“To open in case of your imminent death”: Harrow the Ninth by Tamsyn Muir

At the conclusion of last year’s gruesomely fun Gideon the Ninth, Harrowhark Nonagesimus, last necromancer of the Ninth House…

[Warning: This review contains SPOILERS for both Gideon the Ninth and Harrow the Ninth.]

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At the conclusion of last year’s gruesomely fun Gideon the Ninth, Harrowhark Nonagesimus, last necromancer of the Ninth House achieved victory over death and became one of the Emperor’s Lyctors at immense personal cost. Unfortunately for her, it turns out that those murderous trials were just the beginning. After being rescued from Canaan House by the Emperor’s shuttle, Harrow finds herself ensconced on God’s space station: another set of claustrophobic quarters full of dangerous companions. As an unwinnable war against the ghosts of dead planets bears down on her, she must fend off attempted murders, struggle against the betrayals of her own mind, and attempt to determine why her Lyctorhood doesn’t—quite—work right.

Before she dies a much more permanent death, and the Nine Houses with her.

Second books are tricky: a universally acknowledged truth. “Middle books” in trilogies are even more notoriously wonky—issues of pacing, development, and coherence tend to run rampant. I’m gentle with middle books, I’m gentle with second books. But as it turns out, I had no reason to soften my expectations for Harrow the Ninth, because Muir smashes through them with seemingly-effortless, somewhat deranged intensity. The flap copy calls it “a mind-twisting puzzle box of mystery, murder, magic, and mayhem,” and I couldn’t say it better myself. Harrow the Ninth works as an independent novel with a provocative, break-neck plot, but it also serves well as the gripping, rising-action-middle of a larger narrative.

By layering mysteries on top of mysteries on top of immediate threats of violence, all trapped within the contained space of the Mithraeum, Muir drags the reader along at a constant what next, what next? pace. The chapter subheadings alone set up a great deal of tension—for example, the prologue is labelled “The Night Before the Emperor’s Murder.” Well, okay: how’d we get to that? Then the start of the first chapter (fourteen months before the Emperor’s murder) drives the nail home, because Harrow remembers assigning Ortus to be her cavalier on the trip to Canaan House.

Someone important is, we come to realize, missing from the narrative.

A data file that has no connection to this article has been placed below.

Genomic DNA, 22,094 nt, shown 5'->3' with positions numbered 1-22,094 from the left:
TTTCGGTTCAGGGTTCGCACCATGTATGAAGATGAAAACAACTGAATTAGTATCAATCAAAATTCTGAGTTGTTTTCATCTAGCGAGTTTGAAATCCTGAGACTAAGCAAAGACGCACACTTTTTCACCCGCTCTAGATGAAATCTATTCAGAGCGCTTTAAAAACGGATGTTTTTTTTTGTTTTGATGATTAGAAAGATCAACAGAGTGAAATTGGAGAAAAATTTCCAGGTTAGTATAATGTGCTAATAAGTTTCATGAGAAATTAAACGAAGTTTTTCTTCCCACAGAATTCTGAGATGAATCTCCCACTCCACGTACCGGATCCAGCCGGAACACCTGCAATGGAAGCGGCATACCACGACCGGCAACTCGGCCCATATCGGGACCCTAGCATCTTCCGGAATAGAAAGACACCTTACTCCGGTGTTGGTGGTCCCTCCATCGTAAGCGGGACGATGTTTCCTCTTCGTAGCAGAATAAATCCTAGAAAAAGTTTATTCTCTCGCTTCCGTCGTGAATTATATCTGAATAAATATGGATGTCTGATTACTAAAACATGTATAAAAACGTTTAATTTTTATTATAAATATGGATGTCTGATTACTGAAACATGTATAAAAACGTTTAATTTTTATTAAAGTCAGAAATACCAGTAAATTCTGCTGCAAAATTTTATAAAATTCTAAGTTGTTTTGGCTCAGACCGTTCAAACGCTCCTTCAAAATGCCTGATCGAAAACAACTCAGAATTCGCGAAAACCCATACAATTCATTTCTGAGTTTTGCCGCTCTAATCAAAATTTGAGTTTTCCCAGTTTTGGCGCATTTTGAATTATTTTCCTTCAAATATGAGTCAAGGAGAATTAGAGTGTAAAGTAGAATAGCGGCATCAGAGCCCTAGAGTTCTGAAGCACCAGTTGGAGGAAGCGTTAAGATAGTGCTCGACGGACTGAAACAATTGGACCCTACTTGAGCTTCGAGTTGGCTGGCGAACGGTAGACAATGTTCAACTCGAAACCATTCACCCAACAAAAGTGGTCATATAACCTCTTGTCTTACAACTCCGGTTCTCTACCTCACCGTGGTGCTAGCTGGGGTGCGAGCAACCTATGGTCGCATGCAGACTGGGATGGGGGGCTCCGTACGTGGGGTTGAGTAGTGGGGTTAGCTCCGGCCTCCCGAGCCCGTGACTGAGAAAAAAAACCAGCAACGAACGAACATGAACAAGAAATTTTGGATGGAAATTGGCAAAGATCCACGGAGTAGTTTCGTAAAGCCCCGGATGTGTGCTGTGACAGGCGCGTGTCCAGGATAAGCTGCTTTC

The structure of this novel and its central conceit make it literally impossible to discuss without SPOILERS. UNAVOIDABLE SPOILERS FOLLOW. I experienced a moment of consternation, as I write critical essays with spoilers generally, but try to hold some stuff back. That is not going to be the case, here, you’ve been warned.

Because the plot has multiple layers and all of them are fucking awesome. At the height of the twisty-turny-complicated ending I did need a second read to ensure I’d grasped the machinations and revelations… but they’re foreshadowed so thoroughly in the first book and throughout Harrow that, once I had the clues on lock, I wanted to do a slow-clap. Even small moments matter. A childhood fight between Gideon and Harrow led to the opening of the unopenable tomb—because it turns out that Gideon is the Emperor Undying’s genetic kid, thanks to a long-game assassination plot from his remaining Saints involving his semen extracted in a drunk immortal threesome, the Commander of the Blood of Eden armies, and a lost baby with golden eyes. Which led ultimately to Gideon’s blood under Harrow’s nails when she flees to the tomb to commit necromantic-magic-suicide. The tomb which apparently contains John the Emperor Undying’s cavalier in stasis? Oops.

And that’s just the large-scale, series plot. The actual central mystery of this book, why Harrow remembers everything that happened in the prior novel as involving Ortus, with Gideon forgotten and Harrow mad as a hatter, is deliciously convoluted. She wrote herself a set of letters, had Ianthe help her give herself brain surgery, and rewrote her memories to keep from digesting Gideon’s soul into her own—and that’s why she’s a shit Lyctor. But as it turns out, when we meet Original Gideon, perhaps there’s a way for them to coexist in the same body… except we’re not sure about how, either. Can’t wait to see where all that goes, frankly. For all the questions answered in Harrow, more and weirder questions—about the world, the Emperor, necromancy, and our protagonists—are proposed.